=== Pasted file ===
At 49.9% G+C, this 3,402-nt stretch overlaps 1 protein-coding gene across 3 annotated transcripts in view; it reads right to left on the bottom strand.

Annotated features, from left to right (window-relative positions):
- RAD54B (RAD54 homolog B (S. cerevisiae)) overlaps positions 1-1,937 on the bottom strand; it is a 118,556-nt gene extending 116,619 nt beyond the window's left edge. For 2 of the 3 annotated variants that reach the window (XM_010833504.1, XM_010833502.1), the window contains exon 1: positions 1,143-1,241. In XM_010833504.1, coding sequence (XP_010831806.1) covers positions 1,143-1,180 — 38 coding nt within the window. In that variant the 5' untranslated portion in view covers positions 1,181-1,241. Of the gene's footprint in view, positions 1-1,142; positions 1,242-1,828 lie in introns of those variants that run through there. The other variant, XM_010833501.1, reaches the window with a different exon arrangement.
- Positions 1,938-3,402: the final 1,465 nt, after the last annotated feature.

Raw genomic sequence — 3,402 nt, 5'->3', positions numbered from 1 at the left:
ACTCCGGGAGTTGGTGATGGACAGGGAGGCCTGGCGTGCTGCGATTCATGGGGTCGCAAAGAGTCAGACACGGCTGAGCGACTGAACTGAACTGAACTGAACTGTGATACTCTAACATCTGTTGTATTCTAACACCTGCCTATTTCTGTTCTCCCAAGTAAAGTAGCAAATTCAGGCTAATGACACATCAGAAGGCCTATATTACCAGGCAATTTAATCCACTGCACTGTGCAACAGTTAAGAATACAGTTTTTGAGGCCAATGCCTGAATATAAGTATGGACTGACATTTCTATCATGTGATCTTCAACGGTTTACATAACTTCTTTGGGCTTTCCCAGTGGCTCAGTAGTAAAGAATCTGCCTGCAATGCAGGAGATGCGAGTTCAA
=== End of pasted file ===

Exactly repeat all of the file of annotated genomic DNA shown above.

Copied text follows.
At 49.9% G+C, this 3,402-nt stretch overlaps 1 protein-coding gene across 3 annotated transcripts in view; it reads right to left on the bottom strand.

Annotated features, from left to right (window-relative positions):
- RAD54B (RAD54 homolog B (S. cerevisiae)) overlaps positions 1-1,937 on the bottom strand; it is a 118,556-nt gene extending 116,619 nt beyond the window's left edge. For 2 of the 3 annotated variants that reach the window (XM_010833504.1, XM_010833502.1), the window contains exon 1: positions 1,143-1,241. In XM_010833504.1, coding sequence (XP_010831806.1) covers positions 1,143-1,180 — 38 coding nt within the window. In that variant the 5' untranslated portion in view covers positions 1,181-1,241. Of the gene's footprint in view, positions 1-1,142; positions 1,242-1,828 lie in introns of those variants that run through there. The other variant, XM_010833501.1, reaches the window with a different exon arrangement.
- Positions 1,938-3,402: the final 1,465 nt, after the last annotated feature.

Raw genomic sequence — 3,402 nt, 5'->3', positions numbered from 1 at the left:
ACTCCGGGAGTTGGTGATGGACAGGGAGGCCTGGCGTGCTGCGATTCATGGGGTCGCAAAGAGTCAGACACGGCTGAGCGACTGAACTGAACTGAACTGAACTGTGATACTCTAACATCTGTTGTATTCTAACACCTGCCTATTTCTGTTCTCCCAAGTAAAGTAGCAAATTCAGGCTAATGACACATCAGAAGGCCTATATTACCAGGCAATTTAATCCACTGCACTGTGCAACAGTTAAGAATACAGTTTTTGAGGCCAATGCCTGAATATAAGTATGGACTGACATTTCTATCATGTGATCTTCAACGGTTTACATAACTTCTTTGGGCTTTCCCAGTGGCTCAGTAGTAAAGAATCTGCCTGCAATGCAGGAGATGCGAGTTCAA